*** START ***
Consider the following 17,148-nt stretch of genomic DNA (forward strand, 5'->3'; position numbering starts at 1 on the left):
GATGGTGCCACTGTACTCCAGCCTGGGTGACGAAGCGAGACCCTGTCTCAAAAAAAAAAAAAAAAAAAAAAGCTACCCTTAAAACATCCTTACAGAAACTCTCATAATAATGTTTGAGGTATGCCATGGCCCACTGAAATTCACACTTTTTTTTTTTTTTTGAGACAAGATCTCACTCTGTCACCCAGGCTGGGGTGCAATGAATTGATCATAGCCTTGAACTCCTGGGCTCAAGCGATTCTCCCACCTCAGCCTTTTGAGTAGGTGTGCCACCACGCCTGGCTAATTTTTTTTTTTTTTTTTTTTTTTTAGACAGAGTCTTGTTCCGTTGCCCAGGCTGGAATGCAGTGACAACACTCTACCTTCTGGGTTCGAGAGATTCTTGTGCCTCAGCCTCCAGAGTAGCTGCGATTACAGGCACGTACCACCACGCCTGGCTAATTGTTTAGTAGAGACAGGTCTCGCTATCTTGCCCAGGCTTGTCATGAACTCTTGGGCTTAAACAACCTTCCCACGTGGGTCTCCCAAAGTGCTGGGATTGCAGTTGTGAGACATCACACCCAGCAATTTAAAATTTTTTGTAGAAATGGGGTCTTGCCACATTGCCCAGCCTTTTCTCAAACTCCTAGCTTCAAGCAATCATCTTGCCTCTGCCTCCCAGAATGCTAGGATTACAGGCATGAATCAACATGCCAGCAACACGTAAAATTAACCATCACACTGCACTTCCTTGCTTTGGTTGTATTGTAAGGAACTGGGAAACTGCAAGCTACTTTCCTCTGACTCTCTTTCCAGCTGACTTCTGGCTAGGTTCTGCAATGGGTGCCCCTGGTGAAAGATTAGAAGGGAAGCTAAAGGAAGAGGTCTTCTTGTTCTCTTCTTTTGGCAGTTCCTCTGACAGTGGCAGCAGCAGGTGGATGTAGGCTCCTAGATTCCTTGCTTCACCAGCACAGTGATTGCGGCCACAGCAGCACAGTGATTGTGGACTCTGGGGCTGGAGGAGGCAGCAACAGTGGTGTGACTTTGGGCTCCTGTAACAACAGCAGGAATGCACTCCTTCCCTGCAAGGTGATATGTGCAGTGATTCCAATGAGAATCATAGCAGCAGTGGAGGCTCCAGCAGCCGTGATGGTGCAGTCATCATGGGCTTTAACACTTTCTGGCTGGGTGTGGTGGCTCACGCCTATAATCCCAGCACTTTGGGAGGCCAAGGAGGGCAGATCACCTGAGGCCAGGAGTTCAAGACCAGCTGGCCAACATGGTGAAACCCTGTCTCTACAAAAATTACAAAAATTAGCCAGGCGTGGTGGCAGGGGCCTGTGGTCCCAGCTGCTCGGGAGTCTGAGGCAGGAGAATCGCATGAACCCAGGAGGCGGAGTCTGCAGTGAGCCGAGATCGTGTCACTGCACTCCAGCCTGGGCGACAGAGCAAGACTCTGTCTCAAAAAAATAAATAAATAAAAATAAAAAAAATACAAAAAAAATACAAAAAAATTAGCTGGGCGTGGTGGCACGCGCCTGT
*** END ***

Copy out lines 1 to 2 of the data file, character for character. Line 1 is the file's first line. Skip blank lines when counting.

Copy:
Consider the following 17,148-nt stretch of genomic DNA (forward strand, 5'->3'; position numbering starts at 1 on the left):
GATGGTGCCACTGTACTCCAGCCTGGGTGACGAAGCGAGACCCTGTCTCAAAAAAAAAAAAAAAAAAAAAAGCTACCCTTAAAACATCCTTACAGAAACTCTCATAATAATGTTTGAGGTATGCCATGGCCCACTGAAATTCACACTTTTTTTTTTTTTTTGAGACAAGATCTCACTCTGTCACCCAGGCTGGGGTGCAATGAATTGATCATAGCCTTGAACTCCTGGGCTCAAGCGATTCTCCCACCTCAGCCTTTTGAGTAGGTGTGCCACCACGCCTGGCTAATTTTTTTTTTTTTTTTTTTTTTTTAGACAGAGTCTTGTTCCGTTGCCCAGGCTGGAATGCAGTGACAACACTCTACCTTCTGGGTTCGAGAGATTCTTGTGCCTCAGCCTCCAGAGTAGCTGCGATTACAGGCACGTACCACCACGCCTGGCTAATTGTTTAGTAGAGACAGGTCTCGCTATCTTGCCCAGGCTTGTCATGAACTCTTGGGCTTAAACAACCTTCCCACGTGGGTCTCCCAAAGTGCTGGGATTGCAGTTGTGAGACATCACACCCAGCAATTTAAAATTTTTTGTAGAAATGGGGTCTTGCCACATTGCCCAGCCTTTTCTCAAACTCCTAGCTTCAAGCAATCATCTTGCCTCTGCCTCCCAGAATGCTAGGATTACAGGCATGAATCAACATGCCAGCAACACGTAAAATTAACCATCACACTGCACTTCCTTGCTTTGGTTGTATTGTAAGGAACTGGGAAACTGCAAGCTACTTTCCTCTGACTCTCTTTCCAGCTGACTTCTGGCTAGGTTCTGCAATGGGTGCCCCTGGTGAAAGATTAGAAGGGAAGCTAAAGGAAGAGGTCTTCTTGTTCTCTTCTTTTGGCAGTTCCTCTGACAGTGGCAGCAGCAGGTGGATGTAGGCTCCTAGATTCCTTGCTTCACCAGCACAGTGATTGCGGCCACAGCAGCACAGTGATTGTGGACTCTGGGGCTGGAGGAGGCAGCAACAGTGGTGTGACTTTGGGCTCCTGTAACAACAGCAGGAATGCACTCCTTCCCTGCAAGGTGATATGTGCAGTGATTCCAATGAGAATCATAGCAGCAGTGGAGGCTCCAGCAGCCGTGATGGTGCAGTCATCATGGGCTTTAACACTTTCTGGCTGGGTGTGGTGGCTCACGCCTATAATCCCAGCACTTTGGGAGGCCAAGGAGGGCAGATCACCTGAGGCCAGGAGTTCAAGACCAGCTGGCCAACATGGTGAAACCCTGTCTCTACAAAAATTACAAAAATTAGCCAGGCGTGGTGGCAGGGGCCTGTGGTCCCAGCTGCTCGGGAGTCTGAGGCAGGAGAATCGCATGAACCCAGGAGGCGGAGTCTGCAGTGAGCCGAGATCGTGTCACTGCACTCCAGCCTGGGCGACAGAGCAAGACTCTGTCTCAAAAAAATAAATAAATAAAAATAAAAAAAATACAAAAAAAATACAAAAAAATTAGCTGGGCGTGGTGGCACGCGCCTGT